January 20, 2022

Coronavirus vaccination: Covishield, Covaxin, Sputnik V or Moderna, which vaccine may be a better choice? – Times of India

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Vaccination drives have been ramped up across the country and now, there are more vaccines available for use. With the latest approval being granted to Moderna Inc’s, novel mRNA vaccine, India now has 4 vaccines in its ambit.

While we await more news regarding the availability of Moderna’s and Sputnik V vaccines, the wide-scale availability will help cover up shortages and reach a larger population in the stipulated time. Even so, the availability of different vaccines now will offer people a wider choice of vaccines during these trying times.

ALSO READ: Will we need COVID-19 vaccine booster shots in the future?

Each vaccine we have, passes the WHO standard of approval, has tolerable efficacy rates and mitigates dangers. Yet, some may be more reliable than others and carry benefits too. So, when you have the choice- what should you pick?

If you are yet to get vaccinated, here’s a comparison of the different vaccines we have…
The four vaccines which have received emergency use authorisation (EUA) in India are all made using different platforms.

While the Covishield jab (Oxford-Astrazeneca) vaccine is a viral vector vaccine that uses an adenovirus found in Chimpanzees, ChAD0x1, to deliver spike proteins and mount a tolerable immune response in response to a live virus. Covaxin, developed and manufactured in India uses a similar inactive viral strain. Both of them are made using traditional vaccine-build platforms.

Sputnik V uses a weakened strain of the common cold virus, adenovirus, which is then used to spike a tolerable immune response.

ALSO READ: What makes mRNA vaccines better than traditional vaccines?

Moderna’s COVID vaccine, which was one of the first ones to be approved for use globally, is made using an innovative mRNA technology (messenger RNA) that instructs the cells to build a harmless fragment of the spike protein, similar to the actual coronavirus and prompt an immune response. mRNA vaccines are considered a new-age technology, with its set of benefits and considered to be more successful. However, the use of traditional technology vaccine platforms makes for a safer choice at the same time, which is more reliable and hence, has a lot of takers.

It should be noted that in the coming weeks, India might also have access to another COVID-19 vaccine, built using a completely different platform, plasma DNA, which will be the first-of-its-kind vaccine in the world. The DNA COVID vaccine, developed by Indian pharma major Zydus Cadila, is subject to approval and use.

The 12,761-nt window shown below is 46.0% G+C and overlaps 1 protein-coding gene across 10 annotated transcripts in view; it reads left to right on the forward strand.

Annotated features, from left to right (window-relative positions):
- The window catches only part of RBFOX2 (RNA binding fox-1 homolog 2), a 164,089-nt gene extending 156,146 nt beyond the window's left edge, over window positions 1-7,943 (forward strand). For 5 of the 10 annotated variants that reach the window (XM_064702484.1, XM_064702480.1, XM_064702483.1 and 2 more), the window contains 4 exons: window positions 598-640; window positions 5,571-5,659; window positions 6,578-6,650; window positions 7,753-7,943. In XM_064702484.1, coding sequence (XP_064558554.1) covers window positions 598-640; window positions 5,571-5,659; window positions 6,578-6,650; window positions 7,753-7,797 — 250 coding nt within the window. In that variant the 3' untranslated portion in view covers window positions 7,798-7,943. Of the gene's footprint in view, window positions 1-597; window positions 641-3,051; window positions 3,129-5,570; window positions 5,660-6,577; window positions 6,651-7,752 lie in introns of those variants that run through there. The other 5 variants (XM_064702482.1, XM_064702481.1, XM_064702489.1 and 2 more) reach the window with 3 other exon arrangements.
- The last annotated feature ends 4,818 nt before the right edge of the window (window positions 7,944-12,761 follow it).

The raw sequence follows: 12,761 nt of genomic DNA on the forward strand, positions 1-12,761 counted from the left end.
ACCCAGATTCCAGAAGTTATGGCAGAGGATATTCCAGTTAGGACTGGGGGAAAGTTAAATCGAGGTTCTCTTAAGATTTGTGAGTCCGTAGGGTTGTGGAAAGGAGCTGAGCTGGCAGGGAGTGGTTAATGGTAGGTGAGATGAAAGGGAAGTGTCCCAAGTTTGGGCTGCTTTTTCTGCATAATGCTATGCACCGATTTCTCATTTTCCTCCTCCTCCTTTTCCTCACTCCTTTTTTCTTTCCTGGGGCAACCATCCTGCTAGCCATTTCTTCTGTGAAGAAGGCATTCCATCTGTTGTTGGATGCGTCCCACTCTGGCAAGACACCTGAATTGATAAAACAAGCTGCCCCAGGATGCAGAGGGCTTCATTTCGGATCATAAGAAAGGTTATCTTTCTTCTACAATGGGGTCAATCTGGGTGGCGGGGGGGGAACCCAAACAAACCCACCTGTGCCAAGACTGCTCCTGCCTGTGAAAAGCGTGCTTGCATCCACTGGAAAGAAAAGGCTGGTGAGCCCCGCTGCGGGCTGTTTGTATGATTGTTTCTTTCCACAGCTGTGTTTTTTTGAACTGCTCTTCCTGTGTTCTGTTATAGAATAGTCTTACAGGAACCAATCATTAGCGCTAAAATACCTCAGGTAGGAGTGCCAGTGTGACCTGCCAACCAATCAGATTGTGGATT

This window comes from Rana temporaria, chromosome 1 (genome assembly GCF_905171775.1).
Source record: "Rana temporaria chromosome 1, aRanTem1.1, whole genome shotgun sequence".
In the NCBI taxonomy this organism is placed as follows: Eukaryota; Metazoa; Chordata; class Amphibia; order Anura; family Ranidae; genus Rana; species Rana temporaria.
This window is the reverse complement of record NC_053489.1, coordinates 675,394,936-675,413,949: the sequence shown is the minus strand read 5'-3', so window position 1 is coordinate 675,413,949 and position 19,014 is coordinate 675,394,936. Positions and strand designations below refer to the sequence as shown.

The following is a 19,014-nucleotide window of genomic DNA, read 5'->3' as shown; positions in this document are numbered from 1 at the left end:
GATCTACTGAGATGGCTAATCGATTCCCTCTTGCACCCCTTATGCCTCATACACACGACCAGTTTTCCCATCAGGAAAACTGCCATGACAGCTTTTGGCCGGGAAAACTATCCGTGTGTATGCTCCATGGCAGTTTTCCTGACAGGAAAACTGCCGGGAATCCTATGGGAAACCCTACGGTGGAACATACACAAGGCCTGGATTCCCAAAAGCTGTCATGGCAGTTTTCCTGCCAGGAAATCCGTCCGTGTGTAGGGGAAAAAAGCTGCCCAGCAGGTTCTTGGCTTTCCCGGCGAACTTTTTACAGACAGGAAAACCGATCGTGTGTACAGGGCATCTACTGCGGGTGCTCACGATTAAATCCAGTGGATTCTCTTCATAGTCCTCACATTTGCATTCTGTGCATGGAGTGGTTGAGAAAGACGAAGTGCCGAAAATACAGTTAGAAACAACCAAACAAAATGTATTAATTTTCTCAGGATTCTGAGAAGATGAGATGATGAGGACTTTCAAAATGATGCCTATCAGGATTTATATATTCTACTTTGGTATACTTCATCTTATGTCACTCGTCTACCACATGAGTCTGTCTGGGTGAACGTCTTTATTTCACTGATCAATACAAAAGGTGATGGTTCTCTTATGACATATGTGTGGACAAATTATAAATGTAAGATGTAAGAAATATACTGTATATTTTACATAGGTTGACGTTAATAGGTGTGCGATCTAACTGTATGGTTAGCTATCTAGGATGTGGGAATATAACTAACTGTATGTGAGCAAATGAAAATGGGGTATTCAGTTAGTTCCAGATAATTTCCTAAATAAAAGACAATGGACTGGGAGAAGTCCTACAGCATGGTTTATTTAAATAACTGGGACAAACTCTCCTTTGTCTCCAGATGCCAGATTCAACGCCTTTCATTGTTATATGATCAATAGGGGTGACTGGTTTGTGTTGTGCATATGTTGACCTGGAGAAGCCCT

The efficacy rate determines the workability of a given COVID-19 vaccine under clinical settings and showcases how potent it could be, once approved. Now, all four vaccines that we have passed the WHO nod for approval, which state that a vaccine should be at least 50% efficacious against transmission.

However, from what has been seen, clinical trials and real-time usage have suggested that all the vaccines, while effective against the SARS-COV-2 strain, have different efficacy rates. The higher the efficacy rate may promise a coronavirus vaccine more favorability and usage as well. In the current scenario we have, the four vaccines offer different efficacy rates.

Covishield vaccine, which was the first to be approved for use in India has a proven efficacy rate of 70%, which can be scaled up to 91% when both doses are administered 8-12 weeks apart. The vaccine also mounts a higher antibody response and prevents severe outcomes. Covaxin, which recently completed the third stage of trials shows an efficacy rate of 78%, additionally providing 100% protection against severity and mortality.

The third COVID-19 vaccine that we have, Sputnik V, according to the RDIF demonstrates an efficacy rate of 78.6% to 83.7%, as per trials and case studies conducted.

Of all, Moderna’s hopeful COVID-19 shot, mRNA-1273, has been found to be the most efficacious of all. While the company wrapped up trials in December, it has been found that the vaccine has an efficacy rate of over 91%, with immunity peaking after administering two doses. The company is also in the middle of conducting trials on kids below the age of 16 and interim data has proven that the vaccine is just as effective when used pediatrically.
When we talk of a vaccine’s efficacy and effectiveness, in the current timelines, it becomes all the more crucial to study how effective a vaccine would be against the mutant strains of SARS-COV-2 which are fast spreading and have been categorized as Variants of Concern (VoCs). As we have seen, there was a rise in cases amongst those who had been vaccinated earlier- meaning that the vaccines we have, may not be as effective as proven.